To many people, nothing is so annoying as receiving spam on their e-mail. They sit down at their desk in the morning; and before they can get to last night's messages, they are bombarded by spam. Those nasty old merchants who want to sell them something on the Internet are taking up their precious time and computer space.

According to conventional wisdom, spam is unsolicited e-mail and should be banned.

But wait a minute! Is spam really unsolicited e-mail? Let's examine what spam really is before we rush to judgment. Let's start with the commonly held thought that spam is unsolicited e- mail. What does unsolicited e-mail mean? It means that someone has sent you an e-mail that you didn't specifically request. I call you on the phone and ask you to send me an e-mail. That's solicited e-mail. Everything else is unsolicited e-mail. Let's examine whether spam really is unsolicited e- mail.

Suppose you get an e-mail from your mother. She decides to remind you of an upcoming holiday. Is this spam? Well if you believe that unsolicited e-mail is spam, then indeed this qualifies. Unless you specifically told your mother to send you an e-mail reminding you of this holiday, then the e-mail your mother has sent you is spam. But you argue, wait a minute, let's use common sense. When my mother sends me an e-mail, it is not spam – regardless of whether I have asked my mother to contact me or not. I love my mother, and she can contact me any time she wishes. The case for spam being unsolicited e-mail is weakened.

Let's take another case. Your bank sends you an e-mail telling you that your account is overdrawn. Is this spam? Well, if you think that unsolicited e-mail is spam, this is indeed spam. But, you say, the bank is merely doing its job, and you appreciate them contacting you under the circumstances. The fact is that you did not specifically ask them to send you an e-mail. Under the conventional wisdom definition of spam, your bank's e-mail to you is spam.

Something is fishy here. We begin to see that there is more to spam than merely sending someone an unsolicited e-mail. It is all right to send someone an unsolicited e-mail (indeed it is often welcome) when a prior relationship exists and circumstances warrant that an e-mail be sent. When there is a prior relationship between people, spontaneous communication between them is not spam. It is only where there is no prior relationship between you and the sender that an unsolicited e-mail is spam.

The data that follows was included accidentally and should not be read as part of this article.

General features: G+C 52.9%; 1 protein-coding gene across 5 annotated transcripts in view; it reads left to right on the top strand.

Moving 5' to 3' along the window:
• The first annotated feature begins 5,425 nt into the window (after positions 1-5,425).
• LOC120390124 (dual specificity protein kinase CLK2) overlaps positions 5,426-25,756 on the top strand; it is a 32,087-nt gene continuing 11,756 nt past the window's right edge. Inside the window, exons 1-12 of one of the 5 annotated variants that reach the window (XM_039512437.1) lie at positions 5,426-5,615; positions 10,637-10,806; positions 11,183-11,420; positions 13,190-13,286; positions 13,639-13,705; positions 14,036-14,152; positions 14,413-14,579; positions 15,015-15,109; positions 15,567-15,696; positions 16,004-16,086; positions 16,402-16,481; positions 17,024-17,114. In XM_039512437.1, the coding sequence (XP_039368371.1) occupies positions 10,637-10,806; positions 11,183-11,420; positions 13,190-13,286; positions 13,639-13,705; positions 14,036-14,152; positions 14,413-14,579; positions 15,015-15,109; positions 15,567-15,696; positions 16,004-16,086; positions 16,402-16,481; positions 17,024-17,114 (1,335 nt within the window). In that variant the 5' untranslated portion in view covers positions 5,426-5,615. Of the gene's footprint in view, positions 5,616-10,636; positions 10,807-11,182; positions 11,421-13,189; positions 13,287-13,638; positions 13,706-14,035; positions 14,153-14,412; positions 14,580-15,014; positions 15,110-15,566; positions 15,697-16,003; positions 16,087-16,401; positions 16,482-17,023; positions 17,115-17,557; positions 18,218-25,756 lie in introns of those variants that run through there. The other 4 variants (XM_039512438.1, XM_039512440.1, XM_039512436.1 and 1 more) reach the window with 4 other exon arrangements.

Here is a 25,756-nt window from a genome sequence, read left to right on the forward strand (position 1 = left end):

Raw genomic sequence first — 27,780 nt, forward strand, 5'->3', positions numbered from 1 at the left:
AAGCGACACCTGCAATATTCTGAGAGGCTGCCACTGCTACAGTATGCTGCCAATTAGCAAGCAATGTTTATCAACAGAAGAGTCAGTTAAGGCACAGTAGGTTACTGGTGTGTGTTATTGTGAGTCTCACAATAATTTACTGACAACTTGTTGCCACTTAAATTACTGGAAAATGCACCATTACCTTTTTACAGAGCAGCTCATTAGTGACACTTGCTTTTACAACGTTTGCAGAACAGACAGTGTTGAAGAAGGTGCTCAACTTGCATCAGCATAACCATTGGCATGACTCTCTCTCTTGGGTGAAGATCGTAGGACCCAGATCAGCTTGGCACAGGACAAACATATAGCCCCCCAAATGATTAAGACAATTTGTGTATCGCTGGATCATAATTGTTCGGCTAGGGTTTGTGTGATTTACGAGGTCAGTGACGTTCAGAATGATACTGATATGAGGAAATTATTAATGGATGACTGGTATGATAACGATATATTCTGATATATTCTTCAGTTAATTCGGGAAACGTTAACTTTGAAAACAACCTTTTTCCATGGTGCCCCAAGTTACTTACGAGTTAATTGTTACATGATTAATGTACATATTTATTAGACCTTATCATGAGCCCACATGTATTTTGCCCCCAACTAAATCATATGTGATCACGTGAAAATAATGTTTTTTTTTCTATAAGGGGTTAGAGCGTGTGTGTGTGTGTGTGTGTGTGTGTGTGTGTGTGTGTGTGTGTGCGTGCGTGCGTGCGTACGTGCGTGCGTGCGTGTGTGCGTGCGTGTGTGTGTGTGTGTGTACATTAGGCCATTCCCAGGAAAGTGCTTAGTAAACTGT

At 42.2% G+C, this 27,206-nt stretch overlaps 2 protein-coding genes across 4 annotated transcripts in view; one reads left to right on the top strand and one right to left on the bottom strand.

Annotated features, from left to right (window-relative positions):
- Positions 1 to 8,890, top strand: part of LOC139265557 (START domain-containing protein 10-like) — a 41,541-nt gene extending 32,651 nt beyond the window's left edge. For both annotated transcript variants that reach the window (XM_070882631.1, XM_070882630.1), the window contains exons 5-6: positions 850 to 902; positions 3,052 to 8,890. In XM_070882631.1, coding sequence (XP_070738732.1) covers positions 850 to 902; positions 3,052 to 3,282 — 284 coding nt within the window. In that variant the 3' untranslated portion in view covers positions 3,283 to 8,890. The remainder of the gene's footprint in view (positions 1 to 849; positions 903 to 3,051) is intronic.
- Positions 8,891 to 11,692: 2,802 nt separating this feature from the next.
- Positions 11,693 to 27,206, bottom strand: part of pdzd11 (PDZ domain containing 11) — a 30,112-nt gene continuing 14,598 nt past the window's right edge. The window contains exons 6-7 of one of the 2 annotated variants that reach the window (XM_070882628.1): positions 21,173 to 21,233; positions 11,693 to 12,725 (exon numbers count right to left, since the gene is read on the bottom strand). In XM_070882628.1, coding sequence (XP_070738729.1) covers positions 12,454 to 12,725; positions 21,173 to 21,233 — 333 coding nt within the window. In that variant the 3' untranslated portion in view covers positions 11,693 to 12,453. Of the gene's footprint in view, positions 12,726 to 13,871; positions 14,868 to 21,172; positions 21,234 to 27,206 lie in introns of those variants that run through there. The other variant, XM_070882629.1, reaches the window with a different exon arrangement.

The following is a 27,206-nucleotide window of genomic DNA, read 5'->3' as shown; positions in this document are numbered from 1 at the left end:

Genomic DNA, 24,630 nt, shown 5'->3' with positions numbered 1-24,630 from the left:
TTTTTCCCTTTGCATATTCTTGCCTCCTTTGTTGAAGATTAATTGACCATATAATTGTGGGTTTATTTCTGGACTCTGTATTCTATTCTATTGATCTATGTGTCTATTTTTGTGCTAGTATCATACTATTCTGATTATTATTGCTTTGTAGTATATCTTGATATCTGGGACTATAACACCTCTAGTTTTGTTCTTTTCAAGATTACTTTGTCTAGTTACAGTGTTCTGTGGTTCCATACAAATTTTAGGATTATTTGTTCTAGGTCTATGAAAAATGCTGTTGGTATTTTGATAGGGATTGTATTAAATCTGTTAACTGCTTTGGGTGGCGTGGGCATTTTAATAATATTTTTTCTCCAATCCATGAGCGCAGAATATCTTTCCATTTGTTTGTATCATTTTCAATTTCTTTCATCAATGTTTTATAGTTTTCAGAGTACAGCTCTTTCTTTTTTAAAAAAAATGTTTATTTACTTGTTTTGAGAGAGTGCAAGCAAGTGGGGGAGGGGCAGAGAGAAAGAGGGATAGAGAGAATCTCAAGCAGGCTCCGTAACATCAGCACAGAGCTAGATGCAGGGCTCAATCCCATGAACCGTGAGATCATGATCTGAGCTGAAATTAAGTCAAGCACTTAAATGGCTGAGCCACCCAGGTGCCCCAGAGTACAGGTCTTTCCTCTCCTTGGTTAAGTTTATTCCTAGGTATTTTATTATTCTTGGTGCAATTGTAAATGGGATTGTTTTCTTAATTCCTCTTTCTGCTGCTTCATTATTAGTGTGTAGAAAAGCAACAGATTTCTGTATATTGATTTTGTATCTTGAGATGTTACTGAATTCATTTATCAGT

So spam is not merely unsolicited e-mail. We are now much more sophisticated about our understanding of what is and what is not spam. Spam is unsolicited e-mail where there is no relationship between the sender and the receiver.

Let's carry on with this line of thought. Suppose you enter someone's Web site. They have some material you want to download. Before they allow you access to the material, they ask you to identify yourself. As part of the identification procedure, you are asked if you would like to be contacted about future events and opportunities. You consent and provide them with your e-mail address.

When you receive an e-mail from the Web site where you performed the download, is that spam? You did not solicit an e-mail, but you did consent to future interaction. Under these circumstances, when you receive the unsolicited e-mail, it is not spam. However tenuous, you have a relationship with the company doing the sending.

Let's suppose you enter the same Web site and, in this case, do not consent to further interaction. You specifically say that you do not want to hear from the Web site again; but as part of getting to the material you want, you are required to give your e-mail address. You do so, but only under the stipulation that you receive no e-mail. When you receive an e-mail from the Web site, is that spam? The answer is definitely yes.

As a further variation on these circumstances, suppose you want to download something from the Web site. Your e-mail information is requested, but there is no indication that you will or will not be contacted at a future point in time. You want whatever is on the Web site, so you give up your e-mail address. Now when you receive an e-mail, is that spam? That is a good question. You and the Web site are walking a thin line. If what you download from the Web site has economic worth, then it is naive of you to think that this is a fair deal. In other words, if you take something of economic worth, it is reasonable to expect that the Web site would like something of economic worth from you. That seems a fair trade. Any other interpretation is naive.